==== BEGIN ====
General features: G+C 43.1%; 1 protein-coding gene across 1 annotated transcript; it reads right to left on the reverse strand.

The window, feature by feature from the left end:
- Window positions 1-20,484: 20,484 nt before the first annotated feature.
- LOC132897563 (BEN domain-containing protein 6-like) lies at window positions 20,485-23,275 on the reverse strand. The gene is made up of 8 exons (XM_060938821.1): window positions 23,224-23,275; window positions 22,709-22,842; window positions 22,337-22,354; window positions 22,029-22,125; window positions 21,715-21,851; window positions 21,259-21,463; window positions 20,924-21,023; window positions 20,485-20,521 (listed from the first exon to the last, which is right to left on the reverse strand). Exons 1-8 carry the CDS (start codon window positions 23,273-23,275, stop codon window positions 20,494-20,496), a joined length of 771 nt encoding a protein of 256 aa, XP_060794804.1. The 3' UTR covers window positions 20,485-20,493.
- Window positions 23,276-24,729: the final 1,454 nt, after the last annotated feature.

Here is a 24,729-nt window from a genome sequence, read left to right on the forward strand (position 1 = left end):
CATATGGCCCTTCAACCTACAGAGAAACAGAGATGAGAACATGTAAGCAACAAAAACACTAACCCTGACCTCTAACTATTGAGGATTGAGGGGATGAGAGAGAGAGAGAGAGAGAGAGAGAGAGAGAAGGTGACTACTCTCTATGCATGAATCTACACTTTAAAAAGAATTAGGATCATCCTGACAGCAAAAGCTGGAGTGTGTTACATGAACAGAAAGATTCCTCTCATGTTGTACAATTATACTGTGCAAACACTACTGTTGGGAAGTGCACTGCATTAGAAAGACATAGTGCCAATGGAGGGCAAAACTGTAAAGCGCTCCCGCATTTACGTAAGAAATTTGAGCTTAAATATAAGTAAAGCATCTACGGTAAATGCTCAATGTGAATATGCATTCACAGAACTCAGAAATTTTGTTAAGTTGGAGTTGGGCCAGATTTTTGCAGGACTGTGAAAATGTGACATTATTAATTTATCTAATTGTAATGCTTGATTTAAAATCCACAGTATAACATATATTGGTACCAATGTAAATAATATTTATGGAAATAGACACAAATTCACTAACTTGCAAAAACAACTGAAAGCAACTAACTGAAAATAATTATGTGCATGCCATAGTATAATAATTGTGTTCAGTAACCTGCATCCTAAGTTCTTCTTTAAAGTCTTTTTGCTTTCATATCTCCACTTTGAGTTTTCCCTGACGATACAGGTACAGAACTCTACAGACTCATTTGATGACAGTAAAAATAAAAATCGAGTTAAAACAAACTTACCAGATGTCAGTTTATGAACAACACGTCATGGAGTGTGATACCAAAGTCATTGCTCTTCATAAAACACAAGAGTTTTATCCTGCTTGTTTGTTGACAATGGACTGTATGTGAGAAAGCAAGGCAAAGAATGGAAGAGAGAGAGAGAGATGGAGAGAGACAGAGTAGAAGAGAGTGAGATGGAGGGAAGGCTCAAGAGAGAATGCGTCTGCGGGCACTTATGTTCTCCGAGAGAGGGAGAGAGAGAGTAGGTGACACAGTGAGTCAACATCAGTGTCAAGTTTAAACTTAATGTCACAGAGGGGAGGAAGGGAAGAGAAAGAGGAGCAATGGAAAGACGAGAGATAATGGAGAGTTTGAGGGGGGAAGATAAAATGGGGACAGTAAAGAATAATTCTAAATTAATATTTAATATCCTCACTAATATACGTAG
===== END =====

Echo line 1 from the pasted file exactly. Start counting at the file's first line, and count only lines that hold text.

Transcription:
General features: G+C 43.1%; 1 protein-coding gene across 1 annotated transcript; it reads right to left on the reverse strand.